Instead, the arrests of Messrs. Miller and Search were for perjury. They appear to be the result of a perjury trap in which the investigator, with known information such as phone records, asks a series of questions in different ways until the accused makes a mistake in answering. However, to convict someone of perjury, it must be proven that the accused knew at the time of the statement that it was false and that it be in regard to a material fact. Because the affidavits contain highly edited and apparently cherry-picked items from the interviews of Messrs. Search and Miller, we don’t have all the facts. But it appears from a careful reading of the affidavits themselves, that the perjury trap was unsuccessful, and the answers by Mr. Miller and Search were not, in reality, perjurious. An excellent analysis of the details surrounding the arrests can be found at https://www.villages-news.com/2021/12/27/look-behind-the-curtain-to-understand-the-arrests-of-commissioners-miller-and-search
People familiar with the case think once the facts are public, the perjury charge will be thrown out. The real issue is the financial burden it puts on the commissioners in defending the case. Even if the case is dismissed, the commissioners will still have suffered a significant cost.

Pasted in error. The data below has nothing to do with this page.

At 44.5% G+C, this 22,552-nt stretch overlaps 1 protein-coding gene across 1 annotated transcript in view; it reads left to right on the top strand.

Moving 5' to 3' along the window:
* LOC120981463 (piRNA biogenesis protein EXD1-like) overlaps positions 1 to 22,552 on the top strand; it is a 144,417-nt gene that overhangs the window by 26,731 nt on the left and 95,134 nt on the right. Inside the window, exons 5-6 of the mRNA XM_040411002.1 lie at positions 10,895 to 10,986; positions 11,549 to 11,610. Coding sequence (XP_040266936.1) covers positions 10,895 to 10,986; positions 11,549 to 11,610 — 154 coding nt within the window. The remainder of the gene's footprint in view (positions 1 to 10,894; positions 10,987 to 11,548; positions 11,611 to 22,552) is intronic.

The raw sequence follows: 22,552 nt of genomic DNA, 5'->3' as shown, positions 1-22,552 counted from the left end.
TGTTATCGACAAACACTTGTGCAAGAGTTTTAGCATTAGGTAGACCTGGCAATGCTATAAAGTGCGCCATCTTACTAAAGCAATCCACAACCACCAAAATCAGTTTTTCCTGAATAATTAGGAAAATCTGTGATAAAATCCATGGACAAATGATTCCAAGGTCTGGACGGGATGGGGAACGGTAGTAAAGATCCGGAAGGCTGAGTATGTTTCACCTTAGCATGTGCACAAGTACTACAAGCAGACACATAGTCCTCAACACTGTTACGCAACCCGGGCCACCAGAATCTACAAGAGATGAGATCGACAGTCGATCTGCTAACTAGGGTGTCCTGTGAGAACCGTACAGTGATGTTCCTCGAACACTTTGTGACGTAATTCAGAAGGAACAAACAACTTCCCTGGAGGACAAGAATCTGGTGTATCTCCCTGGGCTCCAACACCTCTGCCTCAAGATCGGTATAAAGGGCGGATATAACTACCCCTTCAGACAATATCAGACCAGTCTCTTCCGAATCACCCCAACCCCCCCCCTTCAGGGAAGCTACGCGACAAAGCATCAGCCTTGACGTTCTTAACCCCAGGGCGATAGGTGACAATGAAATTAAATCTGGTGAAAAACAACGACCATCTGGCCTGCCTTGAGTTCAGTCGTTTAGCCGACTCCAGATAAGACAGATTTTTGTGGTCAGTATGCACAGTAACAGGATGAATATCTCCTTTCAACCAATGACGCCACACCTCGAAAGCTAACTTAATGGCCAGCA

In addition to being commissioners, Oren and Gary have been active in serving our community in other ways. Oren has long been active in advocating humane treatment for animals. He has been very active in emergency management in the villages managing the AED program for his village and deputy commander of the community emergency response team. In this capacity he was in charge of one of the shelters for hurricane relief spending all night there with four nurses. Gary is very active in his church, New Covenant United Methodist Church. He is a former chair of the helping-hands ministry that operates Bargains and Blessings, a thrift shop supporting those in the community that need help. He is a very faith-driven individual, and neither he nor Oren, would knowingly commit a crime. For the developer-backed political machine to go against those two appears to be nothing but an attempt to force them out of office.